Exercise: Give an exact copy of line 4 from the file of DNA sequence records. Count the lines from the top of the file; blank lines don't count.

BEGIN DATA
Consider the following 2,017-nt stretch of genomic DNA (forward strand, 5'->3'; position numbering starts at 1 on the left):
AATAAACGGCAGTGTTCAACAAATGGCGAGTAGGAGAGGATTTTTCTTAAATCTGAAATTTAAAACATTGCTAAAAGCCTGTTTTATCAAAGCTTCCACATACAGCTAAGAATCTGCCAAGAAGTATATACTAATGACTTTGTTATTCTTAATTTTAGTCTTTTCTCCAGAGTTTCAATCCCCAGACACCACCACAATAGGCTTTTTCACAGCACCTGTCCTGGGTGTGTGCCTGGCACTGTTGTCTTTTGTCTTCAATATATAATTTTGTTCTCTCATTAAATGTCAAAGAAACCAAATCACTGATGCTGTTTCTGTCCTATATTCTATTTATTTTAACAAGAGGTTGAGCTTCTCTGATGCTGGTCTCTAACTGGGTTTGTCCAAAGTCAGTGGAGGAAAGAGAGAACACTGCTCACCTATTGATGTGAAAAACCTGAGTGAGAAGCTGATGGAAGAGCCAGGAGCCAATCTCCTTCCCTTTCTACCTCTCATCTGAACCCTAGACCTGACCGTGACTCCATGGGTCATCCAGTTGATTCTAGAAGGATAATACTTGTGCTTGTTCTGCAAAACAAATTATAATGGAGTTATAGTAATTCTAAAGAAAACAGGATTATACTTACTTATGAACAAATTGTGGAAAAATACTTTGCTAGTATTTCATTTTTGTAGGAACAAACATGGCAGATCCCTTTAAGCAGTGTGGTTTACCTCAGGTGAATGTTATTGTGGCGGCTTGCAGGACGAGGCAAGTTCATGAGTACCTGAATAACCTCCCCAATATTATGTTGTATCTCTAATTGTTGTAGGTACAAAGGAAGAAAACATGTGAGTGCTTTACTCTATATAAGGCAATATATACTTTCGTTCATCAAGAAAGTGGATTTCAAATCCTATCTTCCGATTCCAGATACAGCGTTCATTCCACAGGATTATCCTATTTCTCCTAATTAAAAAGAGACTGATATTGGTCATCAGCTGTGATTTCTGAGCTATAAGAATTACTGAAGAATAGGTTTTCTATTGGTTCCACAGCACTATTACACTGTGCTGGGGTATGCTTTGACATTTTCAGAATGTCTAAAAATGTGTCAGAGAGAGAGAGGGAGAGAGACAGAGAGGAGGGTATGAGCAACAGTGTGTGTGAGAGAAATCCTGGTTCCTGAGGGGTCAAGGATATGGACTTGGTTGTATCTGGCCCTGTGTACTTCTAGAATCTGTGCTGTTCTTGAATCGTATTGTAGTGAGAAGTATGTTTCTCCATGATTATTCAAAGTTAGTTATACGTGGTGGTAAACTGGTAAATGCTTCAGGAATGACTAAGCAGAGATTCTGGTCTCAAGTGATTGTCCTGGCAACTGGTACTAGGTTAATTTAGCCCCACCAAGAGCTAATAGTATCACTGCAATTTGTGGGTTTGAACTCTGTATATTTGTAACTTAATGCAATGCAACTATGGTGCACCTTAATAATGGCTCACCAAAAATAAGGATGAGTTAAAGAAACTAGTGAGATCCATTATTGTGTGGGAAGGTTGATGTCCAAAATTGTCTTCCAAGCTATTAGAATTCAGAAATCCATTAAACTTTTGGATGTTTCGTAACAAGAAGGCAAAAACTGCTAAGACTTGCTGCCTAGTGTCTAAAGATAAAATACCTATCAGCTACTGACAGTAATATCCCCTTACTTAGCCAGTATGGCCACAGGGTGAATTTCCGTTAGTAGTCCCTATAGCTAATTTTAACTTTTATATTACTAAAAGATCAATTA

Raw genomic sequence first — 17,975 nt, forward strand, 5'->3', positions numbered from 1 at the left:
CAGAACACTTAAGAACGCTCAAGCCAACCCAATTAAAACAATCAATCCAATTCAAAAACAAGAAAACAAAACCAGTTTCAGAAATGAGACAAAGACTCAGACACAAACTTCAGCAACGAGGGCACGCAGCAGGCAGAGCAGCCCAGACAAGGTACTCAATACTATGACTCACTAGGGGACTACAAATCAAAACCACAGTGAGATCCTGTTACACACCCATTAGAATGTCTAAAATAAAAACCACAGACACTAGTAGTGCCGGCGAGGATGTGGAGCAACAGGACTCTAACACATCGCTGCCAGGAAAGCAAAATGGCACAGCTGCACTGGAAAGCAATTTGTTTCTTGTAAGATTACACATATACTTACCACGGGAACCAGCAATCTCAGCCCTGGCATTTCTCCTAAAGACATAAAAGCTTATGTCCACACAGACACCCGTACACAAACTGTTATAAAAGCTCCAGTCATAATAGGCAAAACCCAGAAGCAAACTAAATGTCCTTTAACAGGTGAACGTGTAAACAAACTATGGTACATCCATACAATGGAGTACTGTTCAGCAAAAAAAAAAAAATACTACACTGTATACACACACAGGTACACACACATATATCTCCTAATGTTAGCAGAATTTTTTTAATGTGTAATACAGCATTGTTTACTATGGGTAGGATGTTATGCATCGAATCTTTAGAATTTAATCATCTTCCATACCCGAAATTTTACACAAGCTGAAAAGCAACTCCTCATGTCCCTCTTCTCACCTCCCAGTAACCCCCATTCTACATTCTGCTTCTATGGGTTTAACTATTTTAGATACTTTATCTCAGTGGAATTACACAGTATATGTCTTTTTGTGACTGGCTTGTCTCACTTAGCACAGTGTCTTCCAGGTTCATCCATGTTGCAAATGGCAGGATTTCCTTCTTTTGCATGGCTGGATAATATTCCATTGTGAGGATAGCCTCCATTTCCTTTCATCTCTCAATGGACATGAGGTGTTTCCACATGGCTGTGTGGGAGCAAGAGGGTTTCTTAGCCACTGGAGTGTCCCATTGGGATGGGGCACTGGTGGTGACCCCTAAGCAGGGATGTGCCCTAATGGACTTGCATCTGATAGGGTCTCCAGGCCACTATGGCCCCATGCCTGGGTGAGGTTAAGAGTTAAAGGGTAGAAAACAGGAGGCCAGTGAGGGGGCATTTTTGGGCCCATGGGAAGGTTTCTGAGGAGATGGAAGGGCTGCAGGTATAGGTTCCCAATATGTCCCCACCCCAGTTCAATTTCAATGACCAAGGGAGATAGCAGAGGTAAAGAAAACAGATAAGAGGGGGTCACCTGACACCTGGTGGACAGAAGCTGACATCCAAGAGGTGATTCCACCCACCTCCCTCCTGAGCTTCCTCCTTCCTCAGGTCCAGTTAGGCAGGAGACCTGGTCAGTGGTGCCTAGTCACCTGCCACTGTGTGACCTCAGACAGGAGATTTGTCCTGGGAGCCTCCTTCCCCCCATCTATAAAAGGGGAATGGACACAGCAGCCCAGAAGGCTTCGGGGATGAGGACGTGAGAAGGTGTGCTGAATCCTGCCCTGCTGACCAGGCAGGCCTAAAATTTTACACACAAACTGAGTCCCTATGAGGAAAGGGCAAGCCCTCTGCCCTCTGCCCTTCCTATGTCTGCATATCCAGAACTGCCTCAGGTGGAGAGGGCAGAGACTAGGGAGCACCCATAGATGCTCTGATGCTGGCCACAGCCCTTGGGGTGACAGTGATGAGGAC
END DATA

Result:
CAGAACACTTAAGAACGCTCAAGCCAACCCAATTAAAACAATCAATCCAATTCAAAAACAAGAAAACAAAACCAGTTTCAGAAATGAGACAAAGACTCAGACACAAACTTCAGCAACGAGGGCACGCAGCAGGCAGAGCAGCCCAGACAAGGTACTCAATACTATGACTCACTAGGGGACTACAAATCAAAACCACAGTGAGATCCTGTTACACACCCATTAGAATGTCTAAAATAAAAACCACAGACACTAGTAGTGCCGGCGAGGATGTGGAGCAACAGGACTCTAACACATCGCTGCCAGGAAAGCAAAATGGCACAGCTGCACTGGAAAGCAATTTGTTTCTTGTAAGATTACACATATACTTACCACGGGAACCAGCAATCTCAGCCCTGGCATTTCTCCTAAAGACATAAAAGCTTATGTCCACACAGACACCCGTACACAAACTGTTATAAAAGCTCCAGTCATAATAGGCAAAACCCAGAAGCAAACTAAATGTCCTTTAACAGGTGAACGTGTAAACAAACTATGGTACATCCATACAATGGAGTACTGTTCAGCAAAAAAAAAAAAATACTACACTGTATACACACACAGGTACACACACATATATCTCCTAATGTTAGCAGAATTTTTTTAATGTGTAATACAGCATTGTTTACTATGGGTAGGATGTTATGCATCGAATCTTTAGAATTTAATCATCTTCCATACCCGAAATTTTACACAAGCTGAAAAGCAACTCCTCATGTCCCTCTTCTCACCTCCCAGTAACCCCCATTCTACATTCTGCTTCTATGGGTTTAACTATTTTAGATACTTTATCTCAGTGGAATTACACAGTATATGTCTTTTTGTGACTGGCTTGTCTCACTTAGCACAGTGTCTTCCAGGTTCATCCATGTTGCAAATGGCAGGATTTCCTTCTTTTGCATGGCTGGATAATATTCCATTGTGAGGATAGCCTCCATTTCCTTTCATCTCTCAATGGACATGAGGTGTTTCCACATGGCTGTGTGGGAGCAAGAGGGTTTCTTAGCCACTGGAGTGTCCCATTGGGATGGGGCACTGGTGGTGACCCCTAAGCAGGGATGTGCCCTAATGGACTTGCATCTGATAGGGTCTCCAGGCCACTATGGCCCCATGCCTGGGTGAGGTTAAGAGTTAAAGGGTAGAAAACAGGAGGCCAGTGAGGGGGCATTTTTGGGCCCATGGGAAGGTTTCTGAGGAGATGGAAGGGCTGCAGGTATAGGTTCCCAATATGTCCCCACCCCAGTTCAATTTCAATGACCAAGGGAGATAGCAGAGGTAAAGAAAACAGATAAGAGGGGGTCACCTGACACCTGGTGGACAGAAGCTGACATCCAAGAGGTGATTCCACCCACCTCCCTCCTGAGCTTCCTCCTTCCTCAGGTCCAGTTAGGCAGGAGACCTGGTCAGTGGTGCCTAGTCACCTGCCACTGTGTGACCTCAGACAGGAGATTTGTCCTGGGAGCCTCCTTCCCCCCATCTATAAAAGGGGAATGGACACAGCAGCCCAGAAGGCTTCGGGGATGAGGACGTGAGAAGGTGTGCTGAATCCTGCCCTGCTGACCAGGCAGGCCTAAAATTTTACACACAAACTGAGTCCCTATGAGGAAAGGGCAAGCCCTCTGCCCTCTGCCCTTCCTATGTCTGCATATCCAGAACTGCCTCAGGTGGAGAGGGCAGAGACTAGGGAGCACCCATAGATGCTCTGATGCTGGCCACAGCCCTTGGGGTGACAGTGATGAGGAC